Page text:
Live auction begins in:
March 22, 01:00 PM GMT
400,000 - 600,000 USD
A rare pair of dated and inscribed parcel-gilt bronze figures of luohan
Qing dynasty, dated Kangxi jiawu year, corresponding to 1714
Vijraputra, seated on a lion, cast to the back with the inscription Kangxi jiawu guiyue Gusu Wangmen Zhushi gongfeng (Respectfully offered by wife Zhu of the Wang family of Gusu on the eighth month of jiawu in the Kangxi reign); Kalika, seated on an elephant, cast to the back with the inscription Kangxi wushisan nian bayue chuba Wangmen Zhushi gongfeng (Respectfully offered by wife Zhu of the Wang family on the eighth day of the eighth month in the fifty-third year of the Kangxi reign) (2)
Height 7 in., 18 cm
Collection of Georges Dubail (1845-1932), acquired in China before 1906.
Christie's Paris, 13th December 2017, lot 72.
法國外交官呂班 (1845-1932) 收藏，1906年之前得於中國
Dated and inscribed Kangxi period figures are exceedingly rare. Compared to most contemporaneous figural bronzes that survive today, the inscriptions on the present pair provide a wealth of information surrounding their context of production. The stylistic similarities and identical name of the donor on both figures suggest that they were made together, perhaps as part of a larger set, for the same patron. Together, the inscriptions record that a lady by the maiden name of Zhu, who married into the Wang family in Gusu, an old name for Suzhou, commissioned these bronzes in the jiawu, or 53rd year, of the Kangxi period (1714).
The present pair of figures can be identified as luohan through their simple clothing, lack of jewelry, thin frames, and striking facial features. Their pendulous earlobes, sharp cheekbones, pronounced foreheads, and blissful expressions bely their ascetic lifestyle and inner spirituality. The figure seated on an elephant is Kalika (Qixiang Luohan), also known as the Elephant Riding Luohan, while the figure on the lion is likely Vijraputra (Xiaoshi Luohan), also called the Laughing Lion Luohan. The endearing, approachable demeanor of the figures and animals, together with the broad, flat treatment of drapery, are characteristic of 17th and early 18th century Chinese bronze sculpture. Compare the drapery and expression on a gilt-bronze figure of a luohan illustrated in Rose Kerr, Later Chinese Bronzes, London, 1990, pl. 71.
For a closely related gilt-splashed figure seated on an elephant, also likely Kalika, cast in a very similar manner to the present and holding a scroll, attributed to the 18th century, compare one sold at Christie's New York, 22nd March 1999, lot 85. Another bronze figure depicting the same subject from the collection of Roger Keverne, attributed to the 17th or 18th century, sold at Bonhams London, 7th June 2021, lot 621. Compare also a 17th century bronze 'luohan and elephant' incense burner from the same collection and sold in the same rooms, 11th May 2021, lot 232. See also a gilt-bronze triad group, likely depicting Avalokiteshvara seated on a lion or qilin, exhibiting similar facial features to the present group, attributed to the 17th or 18th century, sold at Christie's London, 4th December 1995, lot 197. For an earlier example of a luohan riding a lion, compare a gilt-lacquered wood figure attributed to the Yuan/Ming dynasty, sold in our Hong Kong rooms, 1st June 2015, lot 745.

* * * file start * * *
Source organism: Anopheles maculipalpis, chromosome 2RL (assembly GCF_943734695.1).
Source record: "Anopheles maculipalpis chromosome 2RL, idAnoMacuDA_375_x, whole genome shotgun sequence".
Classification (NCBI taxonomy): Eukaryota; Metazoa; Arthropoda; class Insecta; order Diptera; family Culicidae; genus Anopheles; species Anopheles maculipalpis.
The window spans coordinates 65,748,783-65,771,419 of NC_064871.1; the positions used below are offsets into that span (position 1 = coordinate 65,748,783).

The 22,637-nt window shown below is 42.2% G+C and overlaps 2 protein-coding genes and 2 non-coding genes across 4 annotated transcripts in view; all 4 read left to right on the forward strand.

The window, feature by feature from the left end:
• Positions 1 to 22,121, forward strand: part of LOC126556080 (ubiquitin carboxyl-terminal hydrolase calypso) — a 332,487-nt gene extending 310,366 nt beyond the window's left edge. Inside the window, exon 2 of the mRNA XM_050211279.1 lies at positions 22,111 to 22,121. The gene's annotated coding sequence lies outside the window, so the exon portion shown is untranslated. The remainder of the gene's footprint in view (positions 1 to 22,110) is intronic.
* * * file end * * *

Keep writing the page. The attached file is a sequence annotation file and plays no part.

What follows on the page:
Other comparable parcel-gilt bronze figures include two figures of standing immortals attributed to the 17th century, exhibited in The Second Bronze Age: Later Chinese Metalwork, Sydney L. Moss Ltd., London, 1991, cat nos 10 and 11, and another 17th century pair of immortals sold at Christie's New York, 25th March 1998, lot 80. For a dated gilt-bronze Buddhist figure from the Kangxi period, albeit of very different design, compare a figure of Dipankara dated to 1662 in the RISD Museum, Providence (accession no. 1989.110.62), published on the Museum's website.
The present pair of figures were formerly in the collection of the French diplomat Georges Dubail (1845-1932). Dubail visited China for the first time in 1876, and over the course of his illustrious career, worked for the Minister Plenipotentiary in Beijing, the Consulate in Shanghai, and oversaw the direction of the Legation in Beijing supervising the construction of the Longzhou-Nanning and Beijing-Hankou railway lines. He concluded his diplomatic career in China as Minister Plenipotentiary, returning to France in 1906 with the Chinese and Japanese works of art he collected during his time in East Asia. In 1907, Dubail was part of the Franco-Chinese Friendship Association, which welcomed Chinese students like Deng Xiaoping and Nie Rongzhen.